Part Two

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The Central State in Imperial Germany

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pp. 73-107

MY GOAL in this chapter is to develop a general interpretation of the Prussian-German state during the second half of the nineteenth century and the early twentieth century. To explain the German state’s social policies, one needs to understand not only the anxieties that provided the initial impulse to action, discussed in the preceding chapter, ...

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The Prussian-German Welfare State:Social Policy at the Central L

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pp. 108-145

The Prussian-German state’s predisposition to respond to the sorts of social anxieties discussed in chapter 3 resulted from its interventionist predispositions and the inherited cameralist concern with social order. Repressive strategies continued to be advocated and used in the empire, most notably in the case of the Anti-Socialist Law (1878–1890).1 But after 1848 there was a growing consensus among the ...

Part Three

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Municipal Politics and the Local Regulationof the Social until the 1890s: Poor Reliefand Worker Policy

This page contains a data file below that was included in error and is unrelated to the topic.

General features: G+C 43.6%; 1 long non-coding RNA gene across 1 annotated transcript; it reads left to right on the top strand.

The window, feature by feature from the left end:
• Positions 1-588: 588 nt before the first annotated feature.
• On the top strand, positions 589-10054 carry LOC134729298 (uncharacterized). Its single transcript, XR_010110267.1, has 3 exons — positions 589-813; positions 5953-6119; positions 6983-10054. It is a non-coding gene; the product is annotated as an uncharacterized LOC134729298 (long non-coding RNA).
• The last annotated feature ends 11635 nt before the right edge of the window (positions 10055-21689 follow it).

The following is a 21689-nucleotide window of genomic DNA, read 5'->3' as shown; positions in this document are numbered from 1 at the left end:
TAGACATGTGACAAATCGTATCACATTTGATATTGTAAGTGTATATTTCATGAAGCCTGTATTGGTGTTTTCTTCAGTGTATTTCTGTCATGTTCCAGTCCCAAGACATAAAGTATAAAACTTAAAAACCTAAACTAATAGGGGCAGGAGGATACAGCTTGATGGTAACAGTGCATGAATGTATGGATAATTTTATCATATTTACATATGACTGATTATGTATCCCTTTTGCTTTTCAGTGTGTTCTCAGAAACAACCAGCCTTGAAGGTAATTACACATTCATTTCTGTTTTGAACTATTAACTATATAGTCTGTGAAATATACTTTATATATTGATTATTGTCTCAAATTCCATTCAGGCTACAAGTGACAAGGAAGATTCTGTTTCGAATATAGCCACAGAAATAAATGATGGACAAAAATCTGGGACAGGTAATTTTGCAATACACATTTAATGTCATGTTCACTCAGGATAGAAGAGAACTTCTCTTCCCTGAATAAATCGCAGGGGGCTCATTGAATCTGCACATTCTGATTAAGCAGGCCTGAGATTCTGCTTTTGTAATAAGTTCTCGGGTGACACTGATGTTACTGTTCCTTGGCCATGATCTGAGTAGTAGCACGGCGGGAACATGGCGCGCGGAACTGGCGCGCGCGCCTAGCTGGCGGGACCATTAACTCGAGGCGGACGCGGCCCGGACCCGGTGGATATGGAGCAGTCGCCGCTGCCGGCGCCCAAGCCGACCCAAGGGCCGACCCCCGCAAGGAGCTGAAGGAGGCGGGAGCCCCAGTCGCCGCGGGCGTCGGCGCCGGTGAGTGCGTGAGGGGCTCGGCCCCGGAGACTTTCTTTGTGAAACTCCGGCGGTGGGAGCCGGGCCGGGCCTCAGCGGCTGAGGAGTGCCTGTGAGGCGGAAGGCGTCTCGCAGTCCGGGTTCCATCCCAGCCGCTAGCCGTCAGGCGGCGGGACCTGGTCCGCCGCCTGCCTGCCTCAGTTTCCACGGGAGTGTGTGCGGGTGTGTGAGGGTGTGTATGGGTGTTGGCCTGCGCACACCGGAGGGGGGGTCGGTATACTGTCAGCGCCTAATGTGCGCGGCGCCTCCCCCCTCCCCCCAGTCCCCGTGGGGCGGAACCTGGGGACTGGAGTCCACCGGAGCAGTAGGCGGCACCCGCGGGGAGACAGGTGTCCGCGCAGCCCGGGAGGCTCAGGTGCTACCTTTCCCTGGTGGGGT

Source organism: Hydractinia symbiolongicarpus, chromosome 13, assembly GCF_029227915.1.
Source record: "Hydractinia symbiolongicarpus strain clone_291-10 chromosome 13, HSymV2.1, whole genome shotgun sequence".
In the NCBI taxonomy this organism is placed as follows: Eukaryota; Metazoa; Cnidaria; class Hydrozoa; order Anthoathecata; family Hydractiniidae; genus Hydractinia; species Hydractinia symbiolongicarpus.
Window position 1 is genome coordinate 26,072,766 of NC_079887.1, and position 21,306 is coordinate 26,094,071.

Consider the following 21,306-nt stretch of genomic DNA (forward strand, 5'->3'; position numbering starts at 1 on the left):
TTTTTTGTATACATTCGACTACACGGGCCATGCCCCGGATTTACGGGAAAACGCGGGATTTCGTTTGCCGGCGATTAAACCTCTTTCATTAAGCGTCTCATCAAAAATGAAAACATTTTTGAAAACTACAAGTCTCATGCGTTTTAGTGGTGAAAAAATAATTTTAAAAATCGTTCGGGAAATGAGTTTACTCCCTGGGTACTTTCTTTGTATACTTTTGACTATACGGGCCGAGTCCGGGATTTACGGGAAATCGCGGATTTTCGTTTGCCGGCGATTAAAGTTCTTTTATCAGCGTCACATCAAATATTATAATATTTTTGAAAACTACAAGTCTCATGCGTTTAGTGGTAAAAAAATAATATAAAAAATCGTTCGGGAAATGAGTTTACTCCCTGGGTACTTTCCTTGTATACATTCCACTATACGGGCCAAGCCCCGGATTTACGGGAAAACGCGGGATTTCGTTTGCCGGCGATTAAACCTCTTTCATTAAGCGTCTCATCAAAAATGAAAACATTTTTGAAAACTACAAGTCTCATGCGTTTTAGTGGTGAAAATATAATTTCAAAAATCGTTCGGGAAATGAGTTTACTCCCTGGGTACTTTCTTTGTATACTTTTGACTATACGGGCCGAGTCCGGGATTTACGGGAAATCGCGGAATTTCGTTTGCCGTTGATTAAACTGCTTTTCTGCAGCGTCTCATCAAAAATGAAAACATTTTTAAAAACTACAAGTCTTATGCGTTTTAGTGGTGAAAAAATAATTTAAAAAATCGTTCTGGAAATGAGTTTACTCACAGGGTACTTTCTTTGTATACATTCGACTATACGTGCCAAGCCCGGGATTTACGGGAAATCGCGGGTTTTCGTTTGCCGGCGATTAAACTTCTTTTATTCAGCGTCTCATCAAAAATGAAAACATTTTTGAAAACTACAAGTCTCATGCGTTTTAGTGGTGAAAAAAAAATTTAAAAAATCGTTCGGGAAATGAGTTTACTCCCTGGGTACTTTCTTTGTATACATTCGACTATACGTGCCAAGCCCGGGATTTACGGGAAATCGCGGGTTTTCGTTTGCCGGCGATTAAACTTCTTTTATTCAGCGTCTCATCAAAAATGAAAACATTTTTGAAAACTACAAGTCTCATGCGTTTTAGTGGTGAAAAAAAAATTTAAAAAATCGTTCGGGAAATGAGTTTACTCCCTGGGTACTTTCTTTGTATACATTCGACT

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pp. 149-187

Most macrosociological studies of the welfare state fail to trace the complete causal chain through which global interventions are effected.1 Yet it is impossible to understand the welfare state—or any other large-scale phenomenon, for that matter—without attending to the local level. Local and microlevel politics are not a mere ...

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Change in Municipal Politics and the Regulationof the Social after the 1890s: Scientific SocialWork and Proto-Corporatism

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pp. 188-214

TWO NEW FORMS of social policy emerged, principally at the local level, between the 1890s and 1914: proto-corporatism and scientific social work. Although these social interventions had a limited material impact before 1914, they were extremely significant in adumbrating novel ways of imagining and regulating the social. The ...

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Conclusion

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pp. 215-220

THIS BOOK has explored the development of four different paradigms of social regulation and the factors shaping their implementation at the local and national levels of the nineteenth-century German state. I have argued that the formation of social policy is a complex process that can rarely be explained in terms of a single causal ...

Appendix

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pp. 221-222

Notes

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pp. 223-307

References

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pp. 309-367

Index

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pp. 369-375